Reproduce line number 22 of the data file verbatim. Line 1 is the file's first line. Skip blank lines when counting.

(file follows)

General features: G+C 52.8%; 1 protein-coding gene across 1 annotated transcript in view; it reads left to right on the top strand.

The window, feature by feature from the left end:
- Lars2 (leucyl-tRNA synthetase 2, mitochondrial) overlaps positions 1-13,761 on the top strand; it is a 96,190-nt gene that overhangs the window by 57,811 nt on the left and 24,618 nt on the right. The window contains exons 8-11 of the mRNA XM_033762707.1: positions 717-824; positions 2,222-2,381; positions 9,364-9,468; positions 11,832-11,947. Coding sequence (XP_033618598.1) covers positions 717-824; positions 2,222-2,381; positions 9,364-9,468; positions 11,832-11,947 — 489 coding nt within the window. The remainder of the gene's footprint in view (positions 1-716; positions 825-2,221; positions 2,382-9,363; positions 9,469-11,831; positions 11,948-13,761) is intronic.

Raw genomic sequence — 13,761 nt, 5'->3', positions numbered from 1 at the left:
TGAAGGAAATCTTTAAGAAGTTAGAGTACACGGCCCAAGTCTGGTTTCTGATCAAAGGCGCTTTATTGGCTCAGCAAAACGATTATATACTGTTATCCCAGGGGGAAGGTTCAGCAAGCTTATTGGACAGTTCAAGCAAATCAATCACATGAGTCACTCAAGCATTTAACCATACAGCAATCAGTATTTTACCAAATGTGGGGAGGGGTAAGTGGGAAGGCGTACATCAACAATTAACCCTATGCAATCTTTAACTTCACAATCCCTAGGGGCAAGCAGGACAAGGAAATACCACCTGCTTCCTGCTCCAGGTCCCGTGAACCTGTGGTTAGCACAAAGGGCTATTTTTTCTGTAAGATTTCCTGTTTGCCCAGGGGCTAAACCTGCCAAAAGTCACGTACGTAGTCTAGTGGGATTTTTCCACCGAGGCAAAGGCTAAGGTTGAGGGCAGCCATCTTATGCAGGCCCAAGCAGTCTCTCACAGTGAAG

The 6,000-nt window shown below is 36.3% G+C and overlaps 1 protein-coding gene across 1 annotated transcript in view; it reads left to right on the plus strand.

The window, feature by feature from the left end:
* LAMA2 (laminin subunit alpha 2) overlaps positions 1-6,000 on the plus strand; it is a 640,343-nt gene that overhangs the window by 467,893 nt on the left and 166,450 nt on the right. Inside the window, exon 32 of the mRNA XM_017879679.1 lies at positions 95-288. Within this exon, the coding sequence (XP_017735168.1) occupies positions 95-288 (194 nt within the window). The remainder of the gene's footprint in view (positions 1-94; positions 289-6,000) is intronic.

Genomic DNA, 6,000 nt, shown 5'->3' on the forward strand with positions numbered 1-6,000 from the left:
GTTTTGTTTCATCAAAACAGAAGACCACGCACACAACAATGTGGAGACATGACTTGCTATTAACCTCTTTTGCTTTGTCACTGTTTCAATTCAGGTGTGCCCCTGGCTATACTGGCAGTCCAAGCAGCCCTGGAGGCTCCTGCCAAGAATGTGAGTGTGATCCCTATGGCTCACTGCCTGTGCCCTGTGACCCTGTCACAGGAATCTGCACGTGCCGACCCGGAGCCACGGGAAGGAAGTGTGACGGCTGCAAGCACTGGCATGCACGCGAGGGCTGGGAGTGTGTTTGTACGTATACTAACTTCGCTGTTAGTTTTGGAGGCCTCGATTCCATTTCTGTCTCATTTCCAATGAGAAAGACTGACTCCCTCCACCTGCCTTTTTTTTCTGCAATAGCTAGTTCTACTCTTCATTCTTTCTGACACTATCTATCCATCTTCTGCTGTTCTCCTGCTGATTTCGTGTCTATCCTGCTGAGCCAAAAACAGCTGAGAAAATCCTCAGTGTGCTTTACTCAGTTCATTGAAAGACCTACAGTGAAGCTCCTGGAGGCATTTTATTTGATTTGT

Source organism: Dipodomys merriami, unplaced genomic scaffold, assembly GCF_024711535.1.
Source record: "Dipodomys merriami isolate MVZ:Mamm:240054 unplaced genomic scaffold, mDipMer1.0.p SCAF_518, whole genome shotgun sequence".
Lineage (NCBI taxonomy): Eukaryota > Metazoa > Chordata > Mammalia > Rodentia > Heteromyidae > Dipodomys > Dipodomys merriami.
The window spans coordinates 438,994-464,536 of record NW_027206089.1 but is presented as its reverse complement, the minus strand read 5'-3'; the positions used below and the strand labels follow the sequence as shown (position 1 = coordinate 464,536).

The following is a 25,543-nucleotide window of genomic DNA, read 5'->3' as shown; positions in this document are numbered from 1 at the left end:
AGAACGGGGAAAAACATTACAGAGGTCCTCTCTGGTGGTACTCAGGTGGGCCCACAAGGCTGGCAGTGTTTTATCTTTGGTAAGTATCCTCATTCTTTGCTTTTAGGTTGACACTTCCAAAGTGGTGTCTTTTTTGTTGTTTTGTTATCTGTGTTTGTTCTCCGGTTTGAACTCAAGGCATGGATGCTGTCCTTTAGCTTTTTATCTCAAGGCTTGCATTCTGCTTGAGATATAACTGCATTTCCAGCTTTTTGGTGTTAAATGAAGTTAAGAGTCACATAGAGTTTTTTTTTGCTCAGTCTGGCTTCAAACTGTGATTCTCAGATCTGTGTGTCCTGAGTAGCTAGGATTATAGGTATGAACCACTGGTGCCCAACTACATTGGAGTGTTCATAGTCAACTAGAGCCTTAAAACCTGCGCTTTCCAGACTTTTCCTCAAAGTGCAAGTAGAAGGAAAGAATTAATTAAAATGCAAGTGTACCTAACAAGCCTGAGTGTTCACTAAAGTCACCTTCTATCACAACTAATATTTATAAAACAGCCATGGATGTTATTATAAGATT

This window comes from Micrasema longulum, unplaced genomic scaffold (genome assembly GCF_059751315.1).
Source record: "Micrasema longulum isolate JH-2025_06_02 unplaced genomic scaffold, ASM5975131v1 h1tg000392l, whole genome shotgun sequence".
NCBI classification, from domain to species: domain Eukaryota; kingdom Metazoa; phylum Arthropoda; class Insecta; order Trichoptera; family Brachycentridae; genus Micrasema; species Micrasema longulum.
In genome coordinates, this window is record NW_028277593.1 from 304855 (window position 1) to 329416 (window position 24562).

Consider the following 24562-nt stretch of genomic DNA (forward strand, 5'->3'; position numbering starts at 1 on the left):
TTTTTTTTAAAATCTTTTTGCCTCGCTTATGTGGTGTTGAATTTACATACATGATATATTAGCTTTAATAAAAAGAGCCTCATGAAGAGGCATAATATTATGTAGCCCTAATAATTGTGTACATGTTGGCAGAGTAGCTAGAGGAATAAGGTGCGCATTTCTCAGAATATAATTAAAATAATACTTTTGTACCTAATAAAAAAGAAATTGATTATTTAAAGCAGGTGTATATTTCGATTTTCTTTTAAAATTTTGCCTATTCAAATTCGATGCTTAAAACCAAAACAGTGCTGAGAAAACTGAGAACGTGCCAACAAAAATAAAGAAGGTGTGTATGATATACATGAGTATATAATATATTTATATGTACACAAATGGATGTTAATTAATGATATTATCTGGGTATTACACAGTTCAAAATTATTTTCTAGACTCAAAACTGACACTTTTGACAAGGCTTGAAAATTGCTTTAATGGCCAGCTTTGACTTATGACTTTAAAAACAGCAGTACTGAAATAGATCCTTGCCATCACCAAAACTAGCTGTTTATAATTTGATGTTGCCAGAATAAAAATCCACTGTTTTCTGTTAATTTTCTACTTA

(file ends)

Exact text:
TTTTTTTTAAAATCTTTTTGCCTCGCTTATGTGGTGTTGAATTTACATACATGATATATTAGCTTTAATAAAAAGAGCCTCATGAAGAGGCATAATATTATGTAGCCCTAATAATTGTGTACATGTTGGCAGAGTAGCTAGAGGAATAAGGTGCGCATTTCTCAGAATATAATTAAAATAATACTTTTGTACCTAATAAAAAAGAAATTGATTATTTAAAGCAGGTGTATATTTCGATTTTCTTTTAAAATTTTGCCTATTCAAATTCGATGCTTAAAACCAAAACAGTGCTGAGAAAACTGAGAACGTGCCAACAAAAATAAAGAAGGTGTGTATGATATACATGAGTATATAATATATTTATATGTACACAAATGGATGTTAATTAATGATATTATCTGGGTATTACACAGTTCAAAATTATTTTCTAGACTCAAAACTGACACTTTTGACAAGGCTTGAAAATTGCTTTAATGGCCAGCTTTGACTTATGACTTTAAAAACAGCAGTACTGAAATAGATCCTTGCCATCACCAAAACTAGCTGTTTATAATTTGATGTTGCCAGAATAAAAATCCACTGTTTTCTGTTAATTTTCTACTTA